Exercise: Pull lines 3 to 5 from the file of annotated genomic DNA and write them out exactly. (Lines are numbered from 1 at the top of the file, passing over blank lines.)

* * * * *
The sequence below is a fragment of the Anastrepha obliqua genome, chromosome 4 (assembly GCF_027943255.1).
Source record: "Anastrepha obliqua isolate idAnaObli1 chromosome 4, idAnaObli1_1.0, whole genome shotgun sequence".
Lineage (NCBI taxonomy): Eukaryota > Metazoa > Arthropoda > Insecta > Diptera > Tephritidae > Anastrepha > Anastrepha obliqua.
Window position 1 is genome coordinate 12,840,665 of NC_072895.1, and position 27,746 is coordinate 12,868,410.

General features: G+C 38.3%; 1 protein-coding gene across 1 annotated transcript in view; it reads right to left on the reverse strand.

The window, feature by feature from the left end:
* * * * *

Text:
Lineage (NCBI taxonomy): Eukaryota > Metazoa > Arthropoda > Insecta > Diptera > Tephritidae > Anastrepha > Anastrepha obliqua.
Window position 1 is genome coordinate 12,840,665 of NC_072895.1, and position 27,746 is coordinate 12,868,410.

General features: G+C 38.3%; 1 protein-coding gene across 1 annotated transcript in view; it reads right to left on the reverse strand.